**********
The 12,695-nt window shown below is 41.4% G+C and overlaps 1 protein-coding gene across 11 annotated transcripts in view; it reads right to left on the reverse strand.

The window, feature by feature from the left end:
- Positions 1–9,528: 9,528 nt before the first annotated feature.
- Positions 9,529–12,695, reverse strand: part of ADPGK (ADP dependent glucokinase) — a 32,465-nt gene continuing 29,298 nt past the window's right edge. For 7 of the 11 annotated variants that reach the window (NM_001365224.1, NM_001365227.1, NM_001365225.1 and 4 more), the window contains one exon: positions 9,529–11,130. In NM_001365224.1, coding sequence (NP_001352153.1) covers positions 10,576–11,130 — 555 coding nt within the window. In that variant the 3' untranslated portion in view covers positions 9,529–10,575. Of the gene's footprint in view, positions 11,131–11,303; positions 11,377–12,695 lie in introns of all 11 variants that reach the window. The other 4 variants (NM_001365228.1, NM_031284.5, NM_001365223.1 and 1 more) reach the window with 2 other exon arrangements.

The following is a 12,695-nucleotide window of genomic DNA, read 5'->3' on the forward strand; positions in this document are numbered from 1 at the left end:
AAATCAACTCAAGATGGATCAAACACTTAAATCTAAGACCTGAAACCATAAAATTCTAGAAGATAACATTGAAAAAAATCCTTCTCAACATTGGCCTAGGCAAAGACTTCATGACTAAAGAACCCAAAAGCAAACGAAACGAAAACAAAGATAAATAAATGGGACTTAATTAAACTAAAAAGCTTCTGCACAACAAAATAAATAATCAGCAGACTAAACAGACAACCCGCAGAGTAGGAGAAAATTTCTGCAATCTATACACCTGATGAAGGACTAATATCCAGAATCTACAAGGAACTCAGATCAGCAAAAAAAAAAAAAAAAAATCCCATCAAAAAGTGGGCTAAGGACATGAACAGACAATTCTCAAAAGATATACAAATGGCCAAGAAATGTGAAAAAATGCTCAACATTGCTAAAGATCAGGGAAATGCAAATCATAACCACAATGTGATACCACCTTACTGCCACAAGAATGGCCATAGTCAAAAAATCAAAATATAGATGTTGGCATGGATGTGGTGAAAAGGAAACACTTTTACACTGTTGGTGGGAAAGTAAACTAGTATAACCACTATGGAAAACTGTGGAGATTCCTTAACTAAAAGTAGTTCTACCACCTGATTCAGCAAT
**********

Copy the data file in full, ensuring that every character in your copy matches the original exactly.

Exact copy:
The 12,695-nt window shown below is 41.4% G+C and overlaps 1 protein-coding gene across 11 annotated transcripts in view; it reads right to left on the reverse strand.

The window, feature by feature from the left end:
- Positions 1–9,528: 9,528 nt before the first annotated feature.
- Positions 9,529–12,695, reverse strand: part of ADPGK (ADP dependent glucokinase) — a 32,465-nt gene continuing 29,298 nt past the window's right edge. For 7 of the 11 annotated variants that reach the window (NM_001365224.1, NM_001365227.1, NM_001365225.1 and 4 more), the window contains one exon: positions 9,529–11,130. In NM_001365224.1, coding sequence (NP_001352153.1) covers positions 10,576–11,130 — 555 coding nt within the window. In that variant the 3' untranslated portion in view covers positions 9,529–10,575. Of the gene's footprint in view, positions 11,131–11,303; positions 11,377–12,695 lie in introns of all 11 variants that reach the window. The other 4 variants (NM_001365228.1, NM_031284.5, NM_001365223.1 and 1 more) reach the window with 2 other exon arrangements.

The following is a 12,695-nucleotide window of genomic DNA, read 5'->3' on the forward strand; positions in this document are numbered from 1 at the left end:
AAATCAACTCAAGATGGATCAAACACTTAAATCTAAGACCTGAAACCATAAAATTCTAGAAGATAACATTGAAAAAAATCCTTCTCAACATTGGCCTAGGCAAAGACTTCATGACTAAAGAACCCAAAAGCAAACGAAACGAAAACAAAGATAAATAAATGGGACTTAATTAAACTAAAAAGCTTCTGCACAACAAAATAAATAATCAGCAGACTAAACAGACAACCCGCAGAGTAGGAGAAAATTTCTGCAATCTATACACCTGATGAAGGACTAATATCCAGAATCTACAAGGAACTCAGATCAGCAAAAAAAAAAAAAAAAAATCCCATCAAAAAGTGGGCTAAGGACATGAACAGACAATTCTCAAAAGATATACAAATGGCCAAGAAATGTGAAAAAATGCTCAACATTGCTAAAGATCAGGGAAATGCAAATCATAACCACAATGTGATACCACCTTACTGCCACAAGAATGGCCATAGTCAAAAAATCAAAATATAGATGTTGGCATGGATGTGGTGAAAAGGAAACACTTTTACACTGTTGGTGGGAAAGTAAACTAGTATAACCACTATGGAAAACTGTGGAGATTCCTTAACTAAAAGTAGTTCTACCACCTGATTCAGCAAT